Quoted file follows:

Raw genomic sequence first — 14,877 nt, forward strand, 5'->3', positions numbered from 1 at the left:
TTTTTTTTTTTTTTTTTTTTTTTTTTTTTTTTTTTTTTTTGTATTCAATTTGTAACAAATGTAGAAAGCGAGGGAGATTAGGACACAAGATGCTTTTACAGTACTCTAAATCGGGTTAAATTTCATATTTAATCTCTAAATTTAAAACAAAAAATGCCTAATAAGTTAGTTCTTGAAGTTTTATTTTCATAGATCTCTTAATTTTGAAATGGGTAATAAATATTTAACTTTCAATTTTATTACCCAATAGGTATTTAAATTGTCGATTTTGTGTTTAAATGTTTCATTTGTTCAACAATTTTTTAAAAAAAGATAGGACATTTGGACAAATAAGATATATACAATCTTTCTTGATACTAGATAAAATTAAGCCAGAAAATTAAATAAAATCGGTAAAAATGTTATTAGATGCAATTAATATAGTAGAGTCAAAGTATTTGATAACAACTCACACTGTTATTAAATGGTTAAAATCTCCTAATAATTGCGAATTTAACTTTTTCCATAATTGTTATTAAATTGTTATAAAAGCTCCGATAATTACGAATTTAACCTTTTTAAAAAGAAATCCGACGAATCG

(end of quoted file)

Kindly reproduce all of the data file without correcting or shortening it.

Raw genomic sequence first — 14,877 nt, forward strand, 5'->3', positions numbered from 1 at the left:
TTTTTTTTTTTTTTTTTTTTTTTTTTTTTTTTTTTTTTTTGTATTCAATTTGTAACAAATGTAGAAAGCGAGGGAGATTAGGACACAAGATGCTTTTACAGTACTCTAAATCGGGTTAAATTTCATATTTAATCTCTAAATTTAAAACAAAAAATGCCTAATAAGTTAGTTCTTGAAGTTTTATTTTCATAGATCTCTTAATTTTGAAATGGGTAATAAATATTTAACTTTCAATTTTATTACCCAATAGGTATTTAAATTGTCGATTTTGTGTTTAAATGTTTCATTTGTTCAACAATTTTTTAAAAAAAGATAGGACATTTGGACAAATAAGATATATACAATCTTTCTTGATACTAGATAAAATTAAGCCAGAAAATTAAATAAAATCGGTAAAAATGTTATTAGATGCAATTAATATAGTAGAGTCAAAGTATTTGATAACAACTCACACTGTTATTAAATGGTTAAAATCTCCTAATAATTGCGAATTTAACTTTTTCCATAATTGTTATTAAATTGTTATAAAAGCTCCGATAATTACGAATTTAACCTTTTTAAAAAGAAATCCGACGAATCG